Soon after, the agents again meet with Dr. Theresa Shannon, and she further discusses the spree of murders that occurred ten years ago. According to Shannon, five people were killed at the clinic: four patients and a cosmetic doctor named Clifford Cox, who ostensibly died of a drug overdose. Following his intuition, Mulder discovers that the birthdays of the four patients also match up with the dates of the Witches' Sabbath but that Dr. Clifford Cox's birthday does not. Mulder then uses the hospital's computer program to determine what Franklin would look like had he undergone heavy plastic surgery. The computer produces an image that looks like Franklin, suggesting that he is actually Dr. Clifford Cox in disguise. When Dr. Shannon discovers Cox alone in a blood-spattered operating room, he uses uses witchcraft to magically teleport surgical tools into her intestines, which causes her to bleed internally. Luckily, Dr. Shannon is rushed into surgery and survives. Cox, however escapes; he is later seen removing the skin of his face and performing a ritual to make him appear younger. It is revealed that Cox murders in a quest to gain eternal youth. The episode ends with a now-young Cox successfully applying for a position at another medical hospital.


The nurse in the episode was named after Rebecca Nurse, a woman executed for witchcraft during the Salem witch trials.

In the 1990s, the television industry made wide use of spec scripts, or episode scripts solicited from freelance writers. While The X-Files had a large staff of writers, the staff would occasionally have to take a risk on a teleplay written by an unaffiliated writer to fill out a full season order.[1] "Sanguinarium" was such a case, being written by sisters Vivian Mayhew and Valerie Mayhew.[2] This marked their first experience with writing a one-hour network program, and they would later write several episodes in the television series Charmed.[3] Prior to having their script picked up by the series, the sisters asked staff writers Glen Morgan and James Wong for writing suggestions. Morgan and Wong told them that "the scariest things are those which repeat every day". Soon thereafter, Vivian was paged by a number she did not recognized. She realized that pagers in their own way are scary, because an unknown person can connect to the pager's owner. The Mayhews then went from focusing on pagers to the group of people who normally use them: doctors. It was then that they realized a plot about doctors losing control and being bewitched could make for a good episode. After writing their spec script, they presented it to Morgan and Wong, who suggested they change the villain from a woman to a man as "plastic surgery is related to vanity, and everyone expects that from a woman, but not a man."[2] After the script was submitted, it was selected to become a full episode.[4]

After the spec script was picked up, series creator Chris Carter and the show's staff reworked it into a teleplay. Carter focused much of the plot on the themes of greed and vanity, and executive producer Howard Gordon developed several graphic scenes. After Carter had the idea of placing a subtle pentagram on the reunion table, production designer Graeme Murray decided to take this further by creating rooms with five sides, and having the plastic surgery unit with five operating rooms represent an imaginary pentagram. Like previous episode "Home", Fox Standards and Practices objected to the graphical content, and Carter had to intervene to help retain some scenes.[2]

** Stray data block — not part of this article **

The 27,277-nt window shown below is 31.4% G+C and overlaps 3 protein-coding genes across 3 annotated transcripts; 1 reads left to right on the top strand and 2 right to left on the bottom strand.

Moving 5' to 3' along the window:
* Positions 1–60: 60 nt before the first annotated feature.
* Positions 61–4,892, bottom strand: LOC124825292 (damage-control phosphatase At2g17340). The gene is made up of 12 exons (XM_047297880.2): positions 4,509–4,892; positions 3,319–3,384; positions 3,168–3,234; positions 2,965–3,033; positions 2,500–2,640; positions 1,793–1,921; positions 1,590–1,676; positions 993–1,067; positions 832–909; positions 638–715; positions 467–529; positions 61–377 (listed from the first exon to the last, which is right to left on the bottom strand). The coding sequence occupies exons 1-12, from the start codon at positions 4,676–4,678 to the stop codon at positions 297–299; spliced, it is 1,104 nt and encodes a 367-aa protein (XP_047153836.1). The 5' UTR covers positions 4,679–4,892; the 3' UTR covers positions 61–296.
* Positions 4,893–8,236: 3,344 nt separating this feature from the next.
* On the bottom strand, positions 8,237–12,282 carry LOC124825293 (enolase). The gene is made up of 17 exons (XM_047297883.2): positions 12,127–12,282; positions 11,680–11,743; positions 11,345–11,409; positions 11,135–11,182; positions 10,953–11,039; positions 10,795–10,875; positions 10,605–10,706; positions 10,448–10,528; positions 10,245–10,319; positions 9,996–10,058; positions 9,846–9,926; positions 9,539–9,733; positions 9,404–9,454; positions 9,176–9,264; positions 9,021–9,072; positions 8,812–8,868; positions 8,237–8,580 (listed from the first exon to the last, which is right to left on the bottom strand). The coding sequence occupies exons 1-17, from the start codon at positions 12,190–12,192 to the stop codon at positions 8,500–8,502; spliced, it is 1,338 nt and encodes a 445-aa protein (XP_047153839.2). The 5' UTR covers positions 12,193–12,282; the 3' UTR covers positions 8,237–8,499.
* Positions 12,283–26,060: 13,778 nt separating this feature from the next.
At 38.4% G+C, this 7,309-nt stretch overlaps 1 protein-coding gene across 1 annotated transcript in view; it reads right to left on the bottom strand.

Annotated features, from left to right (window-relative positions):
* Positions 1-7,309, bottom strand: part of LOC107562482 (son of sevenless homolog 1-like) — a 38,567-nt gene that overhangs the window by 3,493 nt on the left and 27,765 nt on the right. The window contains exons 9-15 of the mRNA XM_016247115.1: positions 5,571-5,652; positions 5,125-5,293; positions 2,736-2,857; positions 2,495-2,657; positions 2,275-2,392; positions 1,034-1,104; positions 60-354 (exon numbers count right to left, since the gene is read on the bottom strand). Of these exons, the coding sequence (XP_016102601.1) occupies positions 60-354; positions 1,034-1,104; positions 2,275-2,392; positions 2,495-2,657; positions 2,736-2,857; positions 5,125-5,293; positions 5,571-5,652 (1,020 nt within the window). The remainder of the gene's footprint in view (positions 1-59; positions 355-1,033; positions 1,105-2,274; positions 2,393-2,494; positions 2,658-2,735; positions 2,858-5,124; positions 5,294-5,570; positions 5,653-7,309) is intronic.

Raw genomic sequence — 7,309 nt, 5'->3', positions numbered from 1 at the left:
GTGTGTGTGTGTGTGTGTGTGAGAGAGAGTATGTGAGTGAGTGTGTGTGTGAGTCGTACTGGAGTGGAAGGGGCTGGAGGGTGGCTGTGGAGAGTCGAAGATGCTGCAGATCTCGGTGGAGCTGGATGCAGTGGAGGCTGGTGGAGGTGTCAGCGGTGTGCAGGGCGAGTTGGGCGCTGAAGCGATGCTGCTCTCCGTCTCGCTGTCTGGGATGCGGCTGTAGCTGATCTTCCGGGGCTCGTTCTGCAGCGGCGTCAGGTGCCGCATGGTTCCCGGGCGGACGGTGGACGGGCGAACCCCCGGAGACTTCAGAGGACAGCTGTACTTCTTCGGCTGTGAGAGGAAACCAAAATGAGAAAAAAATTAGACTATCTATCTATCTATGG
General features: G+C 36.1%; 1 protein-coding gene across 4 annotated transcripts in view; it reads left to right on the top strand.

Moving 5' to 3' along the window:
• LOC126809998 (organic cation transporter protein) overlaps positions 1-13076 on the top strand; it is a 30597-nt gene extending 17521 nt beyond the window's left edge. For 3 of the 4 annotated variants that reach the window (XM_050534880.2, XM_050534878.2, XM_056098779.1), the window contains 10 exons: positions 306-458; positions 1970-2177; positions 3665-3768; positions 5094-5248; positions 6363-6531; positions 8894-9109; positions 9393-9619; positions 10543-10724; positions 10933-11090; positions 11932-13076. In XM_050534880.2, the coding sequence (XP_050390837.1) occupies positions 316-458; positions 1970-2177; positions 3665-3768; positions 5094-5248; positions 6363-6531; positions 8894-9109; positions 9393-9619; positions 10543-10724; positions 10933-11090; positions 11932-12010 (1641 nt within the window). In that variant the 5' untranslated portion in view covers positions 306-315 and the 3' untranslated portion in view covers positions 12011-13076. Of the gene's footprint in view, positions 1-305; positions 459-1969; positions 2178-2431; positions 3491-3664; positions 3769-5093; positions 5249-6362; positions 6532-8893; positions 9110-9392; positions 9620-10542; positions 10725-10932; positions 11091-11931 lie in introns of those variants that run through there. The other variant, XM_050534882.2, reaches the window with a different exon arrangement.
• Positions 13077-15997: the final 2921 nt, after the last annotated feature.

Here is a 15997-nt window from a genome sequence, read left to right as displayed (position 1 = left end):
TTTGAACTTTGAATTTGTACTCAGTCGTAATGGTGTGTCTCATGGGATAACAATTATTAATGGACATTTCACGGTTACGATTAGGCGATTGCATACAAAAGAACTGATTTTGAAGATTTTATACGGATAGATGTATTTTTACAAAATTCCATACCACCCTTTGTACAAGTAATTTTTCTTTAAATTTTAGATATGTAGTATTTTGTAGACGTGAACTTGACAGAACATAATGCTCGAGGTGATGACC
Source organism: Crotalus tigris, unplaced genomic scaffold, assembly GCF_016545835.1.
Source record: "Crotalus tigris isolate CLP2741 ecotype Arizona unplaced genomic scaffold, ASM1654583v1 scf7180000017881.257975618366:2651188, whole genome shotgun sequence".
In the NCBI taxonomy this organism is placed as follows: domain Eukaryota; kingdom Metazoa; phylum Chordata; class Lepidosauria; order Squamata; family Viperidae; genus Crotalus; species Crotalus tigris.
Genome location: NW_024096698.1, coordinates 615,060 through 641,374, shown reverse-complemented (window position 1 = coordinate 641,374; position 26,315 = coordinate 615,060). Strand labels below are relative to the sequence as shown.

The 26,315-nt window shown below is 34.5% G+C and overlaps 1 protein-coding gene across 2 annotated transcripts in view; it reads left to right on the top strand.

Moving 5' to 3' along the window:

Given its subject matter, the episode features many references to witchcraft and occultism.[5] The nurse from the episode, Rebecca Waite, was originally named after a friend of the writers called Rebecca White. However, this was changed because there was a real nurse from Chicago whose last name was White. Some viewers ended up believing that Waite's name as a reference to either Rebecca Nurse, an innocent woman prosecuted during the Salem witch trials, or the Rider-Waite tarot deck, the most popular tarot deck utilized in the world.[2] The episode itself directly references Gerald Gardner, a wiccan known for publishing several books on witchcraft and founder of the Gardnerian Tradition.[6][7] While the Mayhew sisters tried to depict occultism without offending anybody by not connecting Franklin or Waite to any known cult, many Wiccans sent angry letters and e-mails to Fox regarding the portrayal of their beliefs.[2]

Broadcast and reception[edit]

"Sanguinarium" premiered on the Fox network on November 10, 1996.[4] This episode earned a Nielsen rating of 11.1, with an 18 share, meaning that roughly 11.1 percent of all television-equipped households, and 18 percent of households watching television, were tuned in to the episode. "Sanguinarium" was seen by 18.85 million viewers on first broadcast.[8]